1 in 4 patients with acute respiratory infection declined Covid-19 swab test: MOH

From a nasal swab test administered by a robot to a throat swab, Straits Times journalist Timothy Goh goes through four different swab tests and shares his experience.
People receive swab tests for Covid-19 at Marine Drive on Sept 19, 2020.
People receive swab tests for Covid-19 at Marine Drive on Sept 19, 2020.ST PHOTO: KELVIN CHNG

About a quarter of patients aged 13 and above diagnosed with an acute respiratory infection (ARI) from July 1 to Aug 16 declined a Covid-19 swab test, with some citing fear of discomfort.

Since July 1, it has been a policy for all patients aged 13 and above who are diagnosed with ARI to be offered the swab test for the virus when they first see a doctor, as part of efforts to support more active case-finding in the community.

Responding to queries from The Straits Times, the Ministry of Health (MOH) said that patients who decline the swab test are given a five-day medical certificate, during which they are legally required to stay at home.

If a doctor assesses that a patient meets the suspect case definition of Covid-19, or has prolonged ARI at the end of the five-day period, the patient is legally required to go for a swab test.

MOH said it understands that some patients have concerns about being swabbed, such as fearing the discomfort that might occur during the process. "We will continue to work with healthcare providers to explain to patients that the swab is quick and causes only slight discomfort," said the ministry.

MOH had previously said it was assessing the use of saliva testing to detect Covid-19 here. It added that most samples for Covid-19 testing are collected through nasopharyngeal (back of the nose) or oropharyngeal (back of the throat) swabs, which can be pooled, thus allowing for high volumes of tests to be efficiently processed daily.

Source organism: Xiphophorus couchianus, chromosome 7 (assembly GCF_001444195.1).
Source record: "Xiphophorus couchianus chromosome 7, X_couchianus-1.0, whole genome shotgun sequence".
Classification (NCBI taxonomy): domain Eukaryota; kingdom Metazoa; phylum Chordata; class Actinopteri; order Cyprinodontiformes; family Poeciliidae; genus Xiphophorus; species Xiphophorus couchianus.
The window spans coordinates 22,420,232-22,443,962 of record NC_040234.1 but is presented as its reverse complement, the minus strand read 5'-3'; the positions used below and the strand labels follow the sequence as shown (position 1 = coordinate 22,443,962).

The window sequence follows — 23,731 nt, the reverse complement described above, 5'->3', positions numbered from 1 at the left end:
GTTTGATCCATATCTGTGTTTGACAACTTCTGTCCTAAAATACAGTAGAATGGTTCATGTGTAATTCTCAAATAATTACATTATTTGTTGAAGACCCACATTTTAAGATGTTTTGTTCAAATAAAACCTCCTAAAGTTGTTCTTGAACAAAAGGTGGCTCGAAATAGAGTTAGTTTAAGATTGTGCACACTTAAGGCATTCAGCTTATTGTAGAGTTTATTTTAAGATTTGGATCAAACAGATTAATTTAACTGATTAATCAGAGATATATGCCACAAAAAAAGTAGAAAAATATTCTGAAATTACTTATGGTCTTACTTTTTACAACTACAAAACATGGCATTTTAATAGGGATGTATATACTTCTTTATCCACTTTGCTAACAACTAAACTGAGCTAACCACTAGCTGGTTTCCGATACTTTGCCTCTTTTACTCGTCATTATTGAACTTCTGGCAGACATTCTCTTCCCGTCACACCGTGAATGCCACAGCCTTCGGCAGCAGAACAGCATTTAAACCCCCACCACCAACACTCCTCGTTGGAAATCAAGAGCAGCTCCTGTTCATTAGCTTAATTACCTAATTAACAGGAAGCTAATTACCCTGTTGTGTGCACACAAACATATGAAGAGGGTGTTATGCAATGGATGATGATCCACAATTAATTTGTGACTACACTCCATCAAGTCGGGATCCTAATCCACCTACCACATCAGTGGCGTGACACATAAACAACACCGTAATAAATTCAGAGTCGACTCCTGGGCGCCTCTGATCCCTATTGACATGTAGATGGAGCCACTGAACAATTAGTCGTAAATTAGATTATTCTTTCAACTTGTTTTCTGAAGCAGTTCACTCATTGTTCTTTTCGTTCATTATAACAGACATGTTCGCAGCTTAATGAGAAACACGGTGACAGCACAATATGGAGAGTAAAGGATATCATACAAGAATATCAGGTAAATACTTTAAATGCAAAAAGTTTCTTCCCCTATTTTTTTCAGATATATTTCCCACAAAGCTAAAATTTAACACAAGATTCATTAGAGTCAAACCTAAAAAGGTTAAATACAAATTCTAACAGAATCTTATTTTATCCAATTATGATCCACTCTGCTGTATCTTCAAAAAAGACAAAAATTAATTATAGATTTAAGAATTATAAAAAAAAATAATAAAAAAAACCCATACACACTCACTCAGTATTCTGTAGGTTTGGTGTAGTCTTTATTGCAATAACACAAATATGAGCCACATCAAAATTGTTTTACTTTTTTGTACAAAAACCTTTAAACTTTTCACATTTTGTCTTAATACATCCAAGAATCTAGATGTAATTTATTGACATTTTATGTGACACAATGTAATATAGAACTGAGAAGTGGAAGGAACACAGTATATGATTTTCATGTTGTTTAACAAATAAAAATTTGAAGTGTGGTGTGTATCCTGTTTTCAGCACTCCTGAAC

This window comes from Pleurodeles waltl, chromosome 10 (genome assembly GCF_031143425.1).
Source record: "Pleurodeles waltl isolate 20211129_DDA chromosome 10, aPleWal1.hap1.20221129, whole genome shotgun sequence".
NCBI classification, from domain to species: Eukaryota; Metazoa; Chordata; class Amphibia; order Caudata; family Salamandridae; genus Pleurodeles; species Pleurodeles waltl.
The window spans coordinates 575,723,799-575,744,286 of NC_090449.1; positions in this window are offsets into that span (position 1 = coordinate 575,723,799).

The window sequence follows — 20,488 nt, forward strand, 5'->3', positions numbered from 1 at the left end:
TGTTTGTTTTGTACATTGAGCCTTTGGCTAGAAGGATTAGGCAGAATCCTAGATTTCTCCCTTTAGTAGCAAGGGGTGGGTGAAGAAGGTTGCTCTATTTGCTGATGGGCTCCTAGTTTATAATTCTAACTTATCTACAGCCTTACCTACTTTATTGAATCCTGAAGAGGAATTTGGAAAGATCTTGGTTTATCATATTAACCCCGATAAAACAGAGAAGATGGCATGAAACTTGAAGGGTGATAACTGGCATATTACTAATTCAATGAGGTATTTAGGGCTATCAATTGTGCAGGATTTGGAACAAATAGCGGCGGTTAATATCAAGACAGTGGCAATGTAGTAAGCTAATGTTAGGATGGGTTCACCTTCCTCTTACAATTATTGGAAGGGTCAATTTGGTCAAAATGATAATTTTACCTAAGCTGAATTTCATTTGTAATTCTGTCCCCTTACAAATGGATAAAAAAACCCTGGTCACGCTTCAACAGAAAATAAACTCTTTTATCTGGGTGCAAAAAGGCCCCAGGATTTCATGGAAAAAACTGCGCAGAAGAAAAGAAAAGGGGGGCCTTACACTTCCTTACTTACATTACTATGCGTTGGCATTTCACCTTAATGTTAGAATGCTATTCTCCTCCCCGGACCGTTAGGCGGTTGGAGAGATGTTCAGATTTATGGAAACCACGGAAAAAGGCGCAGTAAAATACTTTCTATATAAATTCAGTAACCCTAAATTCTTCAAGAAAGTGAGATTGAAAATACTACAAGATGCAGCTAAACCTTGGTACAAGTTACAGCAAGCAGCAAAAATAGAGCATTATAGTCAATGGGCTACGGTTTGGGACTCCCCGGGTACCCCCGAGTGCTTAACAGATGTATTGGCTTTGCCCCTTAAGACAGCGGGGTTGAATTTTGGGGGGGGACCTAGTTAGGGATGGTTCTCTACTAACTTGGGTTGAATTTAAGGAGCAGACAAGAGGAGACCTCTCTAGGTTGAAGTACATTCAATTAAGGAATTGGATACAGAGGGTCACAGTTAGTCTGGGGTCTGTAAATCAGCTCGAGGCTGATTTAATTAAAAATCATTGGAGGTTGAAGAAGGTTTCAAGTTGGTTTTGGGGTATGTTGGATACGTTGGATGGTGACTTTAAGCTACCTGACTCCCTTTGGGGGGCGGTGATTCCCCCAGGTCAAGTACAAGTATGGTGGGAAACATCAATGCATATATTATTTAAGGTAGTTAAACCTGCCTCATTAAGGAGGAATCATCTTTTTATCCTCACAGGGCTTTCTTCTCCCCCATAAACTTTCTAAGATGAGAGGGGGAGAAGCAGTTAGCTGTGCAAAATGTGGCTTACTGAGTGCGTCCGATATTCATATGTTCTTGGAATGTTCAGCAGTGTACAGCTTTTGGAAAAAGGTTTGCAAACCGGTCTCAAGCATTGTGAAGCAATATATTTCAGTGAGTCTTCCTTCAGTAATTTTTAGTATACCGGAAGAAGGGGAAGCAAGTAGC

Preliminary findings have shown that saliva testing may be slightly more comfortable for some individuals, though mechanisms to scale up testing in laboratories, including pooled testing, are still being developed.

MOH added that it also provides SMS reminders to patients of upcoming swab appointments, and works with general practitioner clinics to call patients to reschedule their swab appointments if patients miss them.

The ministry said it urges everyone to be socially responsible, and that those who are unwell - particularly those with mild symptoms of fever, cough, sore throat, runny nose and loss of smell - should see a doctor promptly, and go for a swab test when their doctor tells them to do so.

MOH added: "It is important to test for Covid-19 early for early disease management, because in some patients the disease becomes more severe in the second week.

"Early diagnosis also allows for early detection and containment to prevent further spread, to help protect loved ones and vulnerable members of the community from getting infected."


A version of this article appeared in the print edition of The Straits Times on September 22, 2020, with the headline '1 in 4 patients with acute respiratory infection declined swab test: MOH'. Print Edition | Subscribe